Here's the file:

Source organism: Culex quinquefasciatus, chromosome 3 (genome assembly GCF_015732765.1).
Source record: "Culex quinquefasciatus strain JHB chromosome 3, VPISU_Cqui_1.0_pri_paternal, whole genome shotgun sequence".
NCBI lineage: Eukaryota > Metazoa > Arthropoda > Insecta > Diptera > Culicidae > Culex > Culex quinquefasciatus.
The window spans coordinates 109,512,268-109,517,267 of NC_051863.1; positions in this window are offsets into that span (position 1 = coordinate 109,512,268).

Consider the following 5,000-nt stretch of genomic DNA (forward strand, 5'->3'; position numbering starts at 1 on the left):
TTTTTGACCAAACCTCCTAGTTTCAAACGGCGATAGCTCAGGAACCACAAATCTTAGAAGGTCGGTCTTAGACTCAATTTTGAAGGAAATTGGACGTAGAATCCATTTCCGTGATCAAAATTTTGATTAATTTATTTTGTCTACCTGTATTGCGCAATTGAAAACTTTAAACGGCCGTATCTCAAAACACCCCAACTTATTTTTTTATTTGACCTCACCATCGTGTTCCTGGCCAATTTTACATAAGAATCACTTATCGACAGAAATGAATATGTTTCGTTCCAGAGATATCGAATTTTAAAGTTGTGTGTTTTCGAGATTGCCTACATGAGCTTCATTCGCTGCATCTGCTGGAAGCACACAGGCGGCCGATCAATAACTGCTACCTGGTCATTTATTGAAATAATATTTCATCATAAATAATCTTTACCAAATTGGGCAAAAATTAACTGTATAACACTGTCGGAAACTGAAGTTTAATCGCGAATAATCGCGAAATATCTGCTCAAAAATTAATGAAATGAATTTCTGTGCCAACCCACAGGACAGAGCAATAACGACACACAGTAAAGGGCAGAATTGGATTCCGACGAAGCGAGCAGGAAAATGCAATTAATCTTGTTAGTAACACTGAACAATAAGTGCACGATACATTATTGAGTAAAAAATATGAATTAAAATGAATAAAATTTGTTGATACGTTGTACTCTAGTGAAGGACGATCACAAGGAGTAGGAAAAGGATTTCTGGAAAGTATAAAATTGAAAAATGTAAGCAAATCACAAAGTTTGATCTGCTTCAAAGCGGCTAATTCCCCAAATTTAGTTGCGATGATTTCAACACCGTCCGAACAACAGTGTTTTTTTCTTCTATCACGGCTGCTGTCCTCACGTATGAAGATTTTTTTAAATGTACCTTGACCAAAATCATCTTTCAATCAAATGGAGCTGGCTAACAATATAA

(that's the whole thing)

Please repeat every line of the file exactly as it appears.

Source organism: Culex quinquefasciatus, chromosome 3 (genome assembly GCF_015732765.1).
Source record: "Culex quinquefasciatus strain JHB chromosome 3, VPISU_Cqui_1.0_pri_paternal, whole genome shotgun sequence".
NCBI lineage: Eukaryota > Metazoa > Arthropoda > Insecta > Diptera > Culicidae > Culex > Culex quinquefasciatus.
The window spans coordinates 109,512,268-109,517,267 of NC_051863.1; positions in this window are offsets into that span (position 1 = coordinate 109,512,268).

Consider the following 5,000-nt stretch of genomic DNA (forward strand, 5'->3'; position numbering starts at 1 on the left):
TTTTTGACCAAACCTCCTAGTTTCAAACGGCGATAGCTCAGGAACCACAAATCTTAGAAGGTCGGTCTTAGACTCAATTTTGAAGGAAATTGGACGTAGAATCCATTTCCGTGATCAAAATTTTGATTAATTTATTTTGTCTACCTGTATTGCGCAATTGAAAACTTTAAACGGCCGTATCTCAAAACACCCCAACTTATTTTTTTATTTGACCTCACCATCGTGTTCCTGGCCAATTTTACATAAGAATCACTTATCGACAGAAATGAATATGTTTCGTTCCAGAGATATCGAATTTTAAAGTTGTGTGTTTTCGAGATTGCCTACATGAGCTTCATTCGCTGCATCTGCTGGAAGCACACAGGCGGCCGATCAATAACTGCTACCTGGTCATTTATTGAAATAATATTTCATCATAAATAATCTTTACCAAATTGGGCAAAAATTAACTGTATAACACTGTCGGAAACTGAAGTTTAATCGCGAATAATCGCGAAATATCTGCTCAAAAATTAATGAAATGAATTTCTGTGCCAACCCACAGGACAGAGCAATAACGACACACAGTAAAGGGCAGAATTGGATTCCGACGAAGCGAGCAGGAAAATGCAATTAATCTTGTTAGTAACACTGAACAATAAGTGCACGATACATTATTGAGTAAAAAATATGAATTAAAATGAATAAAATTTGTTGATACGTTGTACTCTAGTGAAGGACGATCACAAGGAGTAGGAAAAGGATTTCTGGAAAGTATAAAATTGAAAAATGTAAGCAAATCACAAAGTTTGATCTGCTTCAAAGCGGCTAATTCCCCAAATTTAGTTGCGATGATTTCAACACCGTCCGAACAACAGTGTTTTTTTCTTCTATCACGGCTGCTGTCCTCACGTATGAAGATTTTTTTAAATGTACCTTGACCAAAATCATCTTTCAATCAAATGGAGCTGGCTAACAATATAA